What if food came to your restaurant table on a conveyor belt, kaiten-zushi or carousel-style? Spencer Kelly of the BBC’s Click visits a kind of restaurant in Tokyo, Japan where most everything is automated: the ordering system, the food delivery, the dirty plate return, and even some of the planning in the kitchen.
Every Sunday morning in Tokyo, a group of 35 people and their kids get together to clean public toilets.From AP:
45-year-old (Masayuki) Magome, who runs an architecture agency, started the group in 2011, and says that for many members, this activity has lead to a sort of spirit cleansing ritual, and it is similar to one of the trainings Buddhist monks endure to find peace of heart…
"We do not think of this as volunteer work," says computer programmer Satoshi Oda. "We get together and do this for our own good. Or at least, I used to. Now, I come mostly because it’s a lot of fun."
The children, also liberated from the common conception that toilets are something to make fun of, seem to have as much fun as the adults.
They call themselves Benjyo Soujer, “a combination of the Japanese word for lavatory and a play on the Japanese word for ‘cleaner’ and the English word ‘soldier’.”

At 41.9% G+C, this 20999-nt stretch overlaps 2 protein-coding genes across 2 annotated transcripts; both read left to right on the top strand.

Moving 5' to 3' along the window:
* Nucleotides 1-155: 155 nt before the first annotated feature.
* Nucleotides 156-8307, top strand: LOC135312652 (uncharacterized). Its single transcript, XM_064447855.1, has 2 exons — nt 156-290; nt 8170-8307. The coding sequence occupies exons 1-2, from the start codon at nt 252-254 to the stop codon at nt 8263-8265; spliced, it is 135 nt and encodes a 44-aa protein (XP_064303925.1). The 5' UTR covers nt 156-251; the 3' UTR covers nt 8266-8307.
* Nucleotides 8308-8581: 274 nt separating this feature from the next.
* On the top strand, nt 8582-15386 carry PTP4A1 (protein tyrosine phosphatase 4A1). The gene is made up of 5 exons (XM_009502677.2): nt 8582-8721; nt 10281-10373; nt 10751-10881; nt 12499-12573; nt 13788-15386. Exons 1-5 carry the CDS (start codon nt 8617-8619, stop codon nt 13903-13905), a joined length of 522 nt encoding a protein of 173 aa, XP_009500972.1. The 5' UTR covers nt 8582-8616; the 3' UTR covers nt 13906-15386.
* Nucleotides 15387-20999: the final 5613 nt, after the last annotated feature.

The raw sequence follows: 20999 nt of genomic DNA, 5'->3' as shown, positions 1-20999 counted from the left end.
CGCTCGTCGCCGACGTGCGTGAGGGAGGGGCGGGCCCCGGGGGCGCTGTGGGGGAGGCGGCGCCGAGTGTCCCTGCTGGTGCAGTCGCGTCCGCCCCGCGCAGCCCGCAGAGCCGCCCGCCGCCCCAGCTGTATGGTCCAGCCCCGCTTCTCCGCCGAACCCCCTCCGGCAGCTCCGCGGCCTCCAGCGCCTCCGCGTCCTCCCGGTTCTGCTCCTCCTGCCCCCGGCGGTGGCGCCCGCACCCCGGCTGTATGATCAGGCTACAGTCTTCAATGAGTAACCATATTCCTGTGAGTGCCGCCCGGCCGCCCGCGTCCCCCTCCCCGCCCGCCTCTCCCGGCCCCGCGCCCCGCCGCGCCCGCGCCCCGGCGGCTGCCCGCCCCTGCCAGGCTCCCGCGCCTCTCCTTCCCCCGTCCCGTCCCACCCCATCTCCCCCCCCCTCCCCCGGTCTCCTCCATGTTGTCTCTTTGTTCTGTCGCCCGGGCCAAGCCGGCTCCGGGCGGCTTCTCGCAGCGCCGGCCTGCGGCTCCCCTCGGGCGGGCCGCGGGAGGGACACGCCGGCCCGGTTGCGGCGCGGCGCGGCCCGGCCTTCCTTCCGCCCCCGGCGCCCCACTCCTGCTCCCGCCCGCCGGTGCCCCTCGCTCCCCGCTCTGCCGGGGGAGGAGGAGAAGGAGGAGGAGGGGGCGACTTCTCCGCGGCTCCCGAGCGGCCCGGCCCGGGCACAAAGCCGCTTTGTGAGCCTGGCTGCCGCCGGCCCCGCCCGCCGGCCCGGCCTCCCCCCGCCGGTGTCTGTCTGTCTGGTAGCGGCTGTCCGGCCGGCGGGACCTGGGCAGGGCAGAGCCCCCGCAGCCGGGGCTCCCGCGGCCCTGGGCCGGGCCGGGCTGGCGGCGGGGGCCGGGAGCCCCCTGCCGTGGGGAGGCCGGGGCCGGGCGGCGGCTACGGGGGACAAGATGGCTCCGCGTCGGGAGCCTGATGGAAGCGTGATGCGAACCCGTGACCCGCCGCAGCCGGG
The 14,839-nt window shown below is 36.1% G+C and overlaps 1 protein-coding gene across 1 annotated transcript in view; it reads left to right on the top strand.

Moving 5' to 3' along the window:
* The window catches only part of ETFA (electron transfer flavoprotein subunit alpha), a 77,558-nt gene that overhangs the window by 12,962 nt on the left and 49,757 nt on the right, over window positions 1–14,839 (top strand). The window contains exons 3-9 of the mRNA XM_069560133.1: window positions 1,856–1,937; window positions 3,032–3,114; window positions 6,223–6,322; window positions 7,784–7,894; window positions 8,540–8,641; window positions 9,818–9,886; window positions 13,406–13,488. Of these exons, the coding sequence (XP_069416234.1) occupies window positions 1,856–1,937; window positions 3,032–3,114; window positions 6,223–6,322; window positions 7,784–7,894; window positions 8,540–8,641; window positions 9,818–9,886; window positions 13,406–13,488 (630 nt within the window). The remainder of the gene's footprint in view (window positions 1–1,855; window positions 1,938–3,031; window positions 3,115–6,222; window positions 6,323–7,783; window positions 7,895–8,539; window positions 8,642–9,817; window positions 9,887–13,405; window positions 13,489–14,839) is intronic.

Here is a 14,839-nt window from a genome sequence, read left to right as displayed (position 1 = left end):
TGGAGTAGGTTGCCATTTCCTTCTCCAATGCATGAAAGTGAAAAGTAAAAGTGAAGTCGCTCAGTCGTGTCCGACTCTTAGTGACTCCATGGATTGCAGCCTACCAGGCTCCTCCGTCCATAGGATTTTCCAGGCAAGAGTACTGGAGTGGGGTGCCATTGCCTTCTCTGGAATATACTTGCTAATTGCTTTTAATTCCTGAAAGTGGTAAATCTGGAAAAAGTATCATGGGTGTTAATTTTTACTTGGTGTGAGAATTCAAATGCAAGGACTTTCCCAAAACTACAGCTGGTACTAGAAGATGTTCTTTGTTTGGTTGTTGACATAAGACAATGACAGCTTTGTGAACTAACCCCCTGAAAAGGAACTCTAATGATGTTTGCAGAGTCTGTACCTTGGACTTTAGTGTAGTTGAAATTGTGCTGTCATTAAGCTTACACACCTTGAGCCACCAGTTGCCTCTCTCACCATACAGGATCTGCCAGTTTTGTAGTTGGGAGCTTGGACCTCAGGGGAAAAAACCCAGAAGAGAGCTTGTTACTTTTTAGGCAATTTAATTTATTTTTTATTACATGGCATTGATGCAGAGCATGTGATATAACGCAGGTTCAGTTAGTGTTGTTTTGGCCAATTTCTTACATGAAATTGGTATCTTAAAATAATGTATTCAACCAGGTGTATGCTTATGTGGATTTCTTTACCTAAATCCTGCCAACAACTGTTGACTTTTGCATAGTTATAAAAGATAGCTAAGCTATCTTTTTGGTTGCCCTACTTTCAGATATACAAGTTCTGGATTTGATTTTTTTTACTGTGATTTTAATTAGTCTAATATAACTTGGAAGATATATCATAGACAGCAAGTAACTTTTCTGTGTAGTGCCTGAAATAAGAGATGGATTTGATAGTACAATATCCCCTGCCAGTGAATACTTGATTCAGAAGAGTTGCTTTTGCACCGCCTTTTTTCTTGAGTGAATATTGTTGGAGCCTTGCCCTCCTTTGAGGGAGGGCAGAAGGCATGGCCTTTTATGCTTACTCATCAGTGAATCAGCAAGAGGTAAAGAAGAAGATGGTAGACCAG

This Japanese-flavored animation was created for the unveiling of two Toyota Camatte electric car concepts. Showcased at the 2012 Tokyo Toy Show, these vehicles were designed to get kids involved with building cars and learning how to drive them. Yes, it’s a full-sized toy car for kids.
At the 2013 Tokyo Toy Show, the new Camatte57 concept convertible demonstrated how its 57 lightweight, detachable panels could make for some sporty, DIY personalization that kids can help put together. Watch its shell get assembled:
Alas, these large toy electric cars are only concepts, so don’t expect to find them disassembled all over the living room floor anytime soon.